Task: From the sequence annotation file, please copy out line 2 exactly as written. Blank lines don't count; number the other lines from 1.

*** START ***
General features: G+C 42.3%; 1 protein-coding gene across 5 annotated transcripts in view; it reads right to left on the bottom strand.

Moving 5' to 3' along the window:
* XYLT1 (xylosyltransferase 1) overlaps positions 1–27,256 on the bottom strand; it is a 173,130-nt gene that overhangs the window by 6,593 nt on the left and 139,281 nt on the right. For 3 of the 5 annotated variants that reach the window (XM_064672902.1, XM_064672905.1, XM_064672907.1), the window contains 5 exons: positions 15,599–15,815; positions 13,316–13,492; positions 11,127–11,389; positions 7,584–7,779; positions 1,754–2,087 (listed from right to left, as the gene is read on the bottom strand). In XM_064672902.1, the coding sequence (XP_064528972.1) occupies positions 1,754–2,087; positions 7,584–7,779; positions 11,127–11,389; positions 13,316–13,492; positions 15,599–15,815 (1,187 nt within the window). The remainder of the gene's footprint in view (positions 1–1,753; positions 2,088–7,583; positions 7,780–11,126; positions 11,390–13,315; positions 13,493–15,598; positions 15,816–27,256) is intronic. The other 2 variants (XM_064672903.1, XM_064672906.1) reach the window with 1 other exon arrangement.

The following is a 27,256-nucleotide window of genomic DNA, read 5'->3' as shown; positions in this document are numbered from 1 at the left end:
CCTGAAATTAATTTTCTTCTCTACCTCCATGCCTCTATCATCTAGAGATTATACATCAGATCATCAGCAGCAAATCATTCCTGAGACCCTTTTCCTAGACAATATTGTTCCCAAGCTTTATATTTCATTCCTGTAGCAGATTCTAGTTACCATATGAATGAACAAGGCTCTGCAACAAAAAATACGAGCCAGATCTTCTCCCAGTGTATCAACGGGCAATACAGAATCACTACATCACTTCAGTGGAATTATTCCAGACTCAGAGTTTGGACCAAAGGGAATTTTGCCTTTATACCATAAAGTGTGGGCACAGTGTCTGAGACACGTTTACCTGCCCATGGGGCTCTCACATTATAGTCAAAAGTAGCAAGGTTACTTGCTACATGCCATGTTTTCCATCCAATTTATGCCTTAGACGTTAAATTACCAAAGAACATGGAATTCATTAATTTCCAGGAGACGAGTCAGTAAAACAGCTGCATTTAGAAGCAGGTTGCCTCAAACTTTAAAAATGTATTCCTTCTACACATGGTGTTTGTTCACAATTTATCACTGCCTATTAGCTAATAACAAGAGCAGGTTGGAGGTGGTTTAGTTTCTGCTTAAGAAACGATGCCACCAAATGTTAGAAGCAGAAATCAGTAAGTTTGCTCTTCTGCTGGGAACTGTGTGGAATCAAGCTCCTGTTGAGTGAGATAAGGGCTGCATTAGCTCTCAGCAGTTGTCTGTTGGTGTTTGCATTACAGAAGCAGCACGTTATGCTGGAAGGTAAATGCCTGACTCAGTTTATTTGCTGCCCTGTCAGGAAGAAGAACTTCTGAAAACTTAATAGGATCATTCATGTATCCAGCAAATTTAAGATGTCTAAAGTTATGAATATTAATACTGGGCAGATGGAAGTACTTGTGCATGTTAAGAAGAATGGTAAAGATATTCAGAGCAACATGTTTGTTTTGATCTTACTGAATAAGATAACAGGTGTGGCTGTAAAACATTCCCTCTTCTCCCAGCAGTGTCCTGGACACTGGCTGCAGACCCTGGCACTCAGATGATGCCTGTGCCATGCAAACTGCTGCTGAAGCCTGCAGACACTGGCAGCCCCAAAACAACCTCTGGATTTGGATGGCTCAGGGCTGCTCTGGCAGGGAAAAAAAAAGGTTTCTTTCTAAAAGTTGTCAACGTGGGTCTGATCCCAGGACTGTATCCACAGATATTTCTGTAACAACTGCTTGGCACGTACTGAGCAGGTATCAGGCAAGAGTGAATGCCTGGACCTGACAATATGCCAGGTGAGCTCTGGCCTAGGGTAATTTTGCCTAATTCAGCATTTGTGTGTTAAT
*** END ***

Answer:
Moving 5' to 3' along the window: